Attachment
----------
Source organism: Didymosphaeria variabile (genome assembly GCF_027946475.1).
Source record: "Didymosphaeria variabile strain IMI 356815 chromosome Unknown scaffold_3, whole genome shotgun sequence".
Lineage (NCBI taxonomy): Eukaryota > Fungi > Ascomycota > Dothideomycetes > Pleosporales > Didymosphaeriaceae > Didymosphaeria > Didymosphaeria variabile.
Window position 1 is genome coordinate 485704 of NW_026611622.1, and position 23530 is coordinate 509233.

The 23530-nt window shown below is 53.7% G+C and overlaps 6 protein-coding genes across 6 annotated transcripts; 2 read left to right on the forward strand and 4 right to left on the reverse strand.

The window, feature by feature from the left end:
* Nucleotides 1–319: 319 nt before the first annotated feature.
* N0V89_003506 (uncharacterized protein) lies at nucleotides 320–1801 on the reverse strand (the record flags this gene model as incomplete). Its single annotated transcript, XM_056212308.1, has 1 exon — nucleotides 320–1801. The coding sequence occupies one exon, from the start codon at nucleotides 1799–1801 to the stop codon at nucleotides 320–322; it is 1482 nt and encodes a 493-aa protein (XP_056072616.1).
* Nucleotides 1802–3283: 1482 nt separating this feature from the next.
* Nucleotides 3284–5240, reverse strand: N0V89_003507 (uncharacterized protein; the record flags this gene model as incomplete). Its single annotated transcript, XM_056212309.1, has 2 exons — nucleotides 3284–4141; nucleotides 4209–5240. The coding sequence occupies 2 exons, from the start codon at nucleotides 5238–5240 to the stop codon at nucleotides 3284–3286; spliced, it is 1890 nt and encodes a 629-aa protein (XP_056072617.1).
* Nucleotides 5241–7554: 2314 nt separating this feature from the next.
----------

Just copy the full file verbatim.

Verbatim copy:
Source organism: Didymosphaeria variabile (genome assembly GCF_027946475.1).
Source record: "Didymosphaeria variabile strain IMI 356815 chromosome Unknown scaffold_3, whole genome shotgun sequence".
Lineage (NCBI taxonomy): Eukaryota > Fungi > Ascomycota > Dothideomycetes > Pleosporales > Didymosphaeriaceae > Didymosphaeria > Didymosphaeria variabile.
Window position 1 is genome coordinate 485704 of NW_026611622.1, and position 23530 is coordinate 509233.

The 23530-nt window shown below is 53.7% G+C and overlaps 6 protein-coding genes across 6 annotated transcripts; 2 read left to right on the forward strand and 4 right to left on the reverse strand.

The window, feature by feature from the left end:
* Nucleotides 1–319: 319 nt before the first annotated feature.
* N0V89_003506 (uncharacterized protein) lies at nucleotides 320–1801 on the reverse strand (the record flags this gene model as incomplete). Its single annotated transcript, XM_056212308.1, has 1 exon — nucleotides 320–1801. The coding sequence occupies one exon, from the start codon at nucleotides 1799–1801 to the stop codon at nucleotides 320–322; it is 1482 nt and encodes a 493-aa protein (XP_056072616.1).
* Nucleotides 1802–3283: 1482 nt separating this feature from the next.
* Nucleotides 3284–5240, reverse strand: N0V89_003507 (uncharacterized protein; the record flags this gene model as incomplete). Its single annotated transcript, XM_056212309.1, has 2 exons — nucleotides 3284–4141; nucleotides 4209–5240. The coding sequence occupies 2 exons, from the start codon at nucleotides 5238–5240 to the stop codon at nucleotides 3284–3286; spliced, it is 1890 nt and encodes a 629-aa protein (XP_056072617.1).
* Nucleotides 5241–7554: 2314 nt separating this feature from the next.